The Role of TAM Family Receptors in Immune Cell Function: Implications for Cancer Therapy
AbstractThe TAM receptor protein tyrosine kinases—Tyro3, Axl, and Mer—are essential regulators of immune homeostasis. Guided by their cognate ligands Growth arrest-specific gene 6 (Gas6) and Protein S (Pros1), these receptors ensure the resolution of inflammation by dampening the activation of innate cells as well as by restoring tissue function through promotion of tissue repair and clearance of apoptotic cells. Their central role as negative immune regulators is highlighted by the fact that deregulation of TAM signaling has been linked to the pathogenesis of autoimmune, inflammatory, and infectious diseases. Importantly, TAM receptors have also been associated with cancer development and progression. In a cancer setting, TAM receptors have a dual regulatory role, controlling the initiation and progression of tumor development and, at the same time, the associated anti-tumor responses of diverse immune cells. Thus, modulation of TAM receptors has emerged as a potential novel strategy for cancer treatment. In this review, we discuss our current understanding of how TAM receptors control immunity, with a particular focus on the regulation of anti-tumor responses and its implications for cancer immunotherapy. View Full-Text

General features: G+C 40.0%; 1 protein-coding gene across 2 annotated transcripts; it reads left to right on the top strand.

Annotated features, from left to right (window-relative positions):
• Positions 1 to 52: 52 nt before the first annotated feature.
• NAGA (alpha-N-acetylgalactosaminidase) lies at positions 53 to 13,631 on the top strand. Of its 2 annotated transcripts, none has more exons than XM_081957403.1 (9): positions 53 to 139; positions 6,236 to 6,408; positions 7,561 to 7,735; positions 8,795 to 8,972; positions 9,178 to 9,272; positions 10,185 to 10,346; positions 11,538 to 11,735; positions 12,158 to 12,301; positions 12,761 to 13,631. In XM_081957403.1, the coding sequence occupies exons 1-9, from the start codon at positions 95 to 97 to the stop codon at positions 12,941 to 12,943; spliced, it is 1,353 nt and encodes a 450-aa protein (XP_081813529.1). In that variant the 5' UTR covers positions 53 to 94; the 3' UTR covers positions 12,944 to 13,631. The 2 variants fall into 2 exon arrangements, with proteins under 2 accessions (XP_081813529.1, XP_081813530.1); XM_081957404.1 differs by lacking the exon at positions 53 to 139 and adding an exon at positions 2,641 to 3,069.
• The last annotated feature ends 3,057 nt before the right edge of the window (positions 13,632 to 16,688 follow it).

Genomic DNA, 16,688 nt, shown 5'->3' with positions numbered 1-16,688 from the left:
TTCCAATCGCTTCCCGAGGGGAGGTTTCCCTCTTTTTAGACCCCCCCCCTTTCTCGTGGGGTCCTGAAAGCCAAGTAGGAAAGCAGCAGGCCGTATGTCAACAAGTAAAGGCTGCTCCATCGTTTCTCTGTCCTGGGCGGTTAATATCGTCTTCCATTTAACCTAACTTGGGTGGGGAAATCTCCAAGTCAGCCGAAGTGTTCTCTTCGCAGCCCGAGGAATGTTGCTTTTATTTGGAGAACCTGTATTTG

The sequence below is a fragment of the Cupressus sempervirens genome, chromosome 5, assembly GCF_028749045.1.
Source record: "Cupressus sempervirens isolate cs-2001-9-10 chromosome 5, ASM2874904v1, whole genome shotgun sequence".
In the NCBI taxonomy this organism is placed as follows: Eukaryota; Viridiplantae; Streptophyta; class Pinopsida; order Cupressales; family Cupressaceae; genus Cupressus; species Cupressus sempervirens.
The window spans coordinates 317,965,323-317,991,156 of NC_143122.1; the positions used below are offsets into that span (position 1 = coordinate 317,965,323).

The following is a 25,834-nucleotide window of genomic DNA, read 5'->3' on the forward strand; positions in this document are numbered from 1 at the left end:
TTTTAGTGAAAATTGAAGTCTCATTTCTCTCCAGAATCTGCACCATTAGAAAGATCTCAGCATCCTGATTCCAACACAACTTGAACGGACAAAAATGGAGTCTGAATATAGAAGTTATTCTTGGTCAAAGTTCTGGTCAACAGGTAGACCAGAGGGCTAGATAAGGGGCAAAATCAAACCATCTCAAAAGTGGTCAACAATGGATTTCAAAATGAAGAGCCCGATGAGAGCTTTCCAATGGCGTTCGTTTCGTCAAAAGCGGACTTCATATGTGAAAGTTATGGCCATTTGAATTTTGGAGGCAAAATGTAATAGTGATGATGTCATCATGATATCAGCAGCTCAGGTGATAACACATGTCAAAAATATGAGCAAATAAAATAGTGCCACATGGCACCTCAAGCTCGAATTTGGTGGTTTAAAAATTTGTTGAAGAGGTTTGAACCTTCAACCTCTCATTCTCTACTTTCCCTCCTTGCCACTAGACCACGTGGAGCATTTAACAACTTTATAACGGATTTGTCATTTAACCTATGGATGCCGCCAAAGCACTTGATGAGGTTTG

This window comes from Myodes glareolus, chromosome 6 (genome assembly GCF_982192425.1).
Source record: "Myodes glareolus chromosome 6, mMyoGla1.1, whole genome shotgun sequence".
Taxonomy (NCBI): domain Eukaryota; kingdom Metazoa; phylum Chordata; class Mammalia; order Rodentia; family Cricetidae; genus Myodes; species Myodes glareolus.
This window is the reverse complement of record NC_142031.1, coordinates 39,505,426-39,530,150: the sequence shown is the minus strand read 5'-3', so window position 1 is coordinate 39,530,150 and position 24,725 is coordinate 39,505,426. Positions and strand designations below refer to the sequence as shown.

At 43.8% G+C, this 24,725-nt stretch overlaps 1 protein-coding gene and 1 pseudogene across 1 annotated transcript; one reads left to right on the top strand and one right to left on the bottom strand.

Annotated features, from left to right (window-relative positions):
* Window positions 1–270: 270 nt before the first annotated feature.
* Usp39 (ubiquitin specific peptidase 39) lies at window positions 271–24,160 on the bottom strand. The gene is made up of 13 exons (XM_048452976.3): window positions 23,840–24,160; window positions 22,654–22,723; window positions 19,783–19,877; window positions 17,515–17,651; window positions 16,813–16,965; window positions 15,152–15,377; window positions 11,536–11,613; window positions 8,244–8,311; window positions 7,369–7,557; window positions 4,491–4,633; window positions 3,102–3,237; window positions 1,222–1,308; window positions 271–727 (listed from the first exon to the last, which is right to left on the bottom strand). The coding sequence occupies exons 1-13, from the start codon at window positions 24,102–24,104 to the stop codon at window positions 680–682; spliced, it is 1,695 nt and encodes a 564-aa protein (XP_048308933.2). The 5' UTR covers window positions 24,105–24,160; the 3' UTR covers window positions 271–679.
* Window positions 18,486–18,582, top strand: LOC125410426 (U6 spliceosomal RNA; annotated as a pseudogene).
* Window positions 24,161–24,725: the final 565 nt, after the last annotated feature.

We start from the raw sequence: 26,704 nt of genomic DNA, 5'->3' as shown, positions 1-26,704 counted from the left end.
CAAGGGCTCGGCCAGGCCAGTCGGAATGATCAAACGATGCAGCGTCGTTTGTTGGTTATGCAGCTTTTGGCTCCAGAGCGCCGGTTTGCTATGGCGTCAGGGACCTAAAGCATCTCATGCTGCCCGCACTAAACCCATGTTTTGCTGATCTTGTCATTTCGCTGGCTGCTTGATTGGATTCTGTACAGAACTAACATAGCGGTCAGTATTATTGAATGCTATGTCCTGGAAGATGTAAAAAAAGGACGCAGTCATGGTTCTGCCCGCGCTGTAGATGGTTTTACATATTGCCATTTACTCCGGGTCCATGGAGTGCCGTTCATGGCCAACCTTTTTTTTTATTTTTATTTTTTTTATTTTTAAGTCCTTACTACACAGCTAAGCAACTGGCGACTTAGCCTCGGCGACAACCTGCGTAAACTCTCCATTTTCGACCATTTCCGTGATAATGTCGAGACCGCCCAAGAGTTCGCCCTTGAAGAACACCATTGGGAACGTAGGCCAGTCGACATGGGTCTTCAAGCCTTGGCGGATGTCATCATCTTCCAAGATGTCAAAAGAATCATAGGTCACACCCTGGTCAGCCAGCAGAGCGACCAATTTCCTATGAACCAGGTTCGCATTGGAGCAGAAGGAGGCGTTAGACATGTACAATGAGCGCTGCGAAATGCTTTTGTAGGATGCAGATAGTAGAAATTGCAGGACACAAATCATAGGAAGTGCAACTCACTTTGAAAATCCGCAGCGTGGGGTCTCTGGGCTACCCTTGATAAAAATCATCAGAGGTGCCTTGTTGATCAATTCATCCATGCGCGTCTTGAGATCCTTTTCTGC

Share & Cite This Article
Paolino, M.; Penninger, J.M. The Role of TAM Family Receptors in Immune Cell Function: Implications for Cancer Therapy. Cancers 2016, 8, 97.
Paolino M, Penninger JM. The Role of TAM Family Receptors in Immune Cell Function: Implications for Cancer Therapy. Cancers. 2016; 8(10):97.Chicago/Turabian Style
Paolino, Magdalena; Penninger, Josef M. 2016. "The Role of TAM Family Receptors in Immune Cell Function: Implications for Cancer Therapy." Cancers 8, no. 10: 97.
Note that from the first issue of 2016, MDPI journals use article numbers instead of page numbers. See further details here.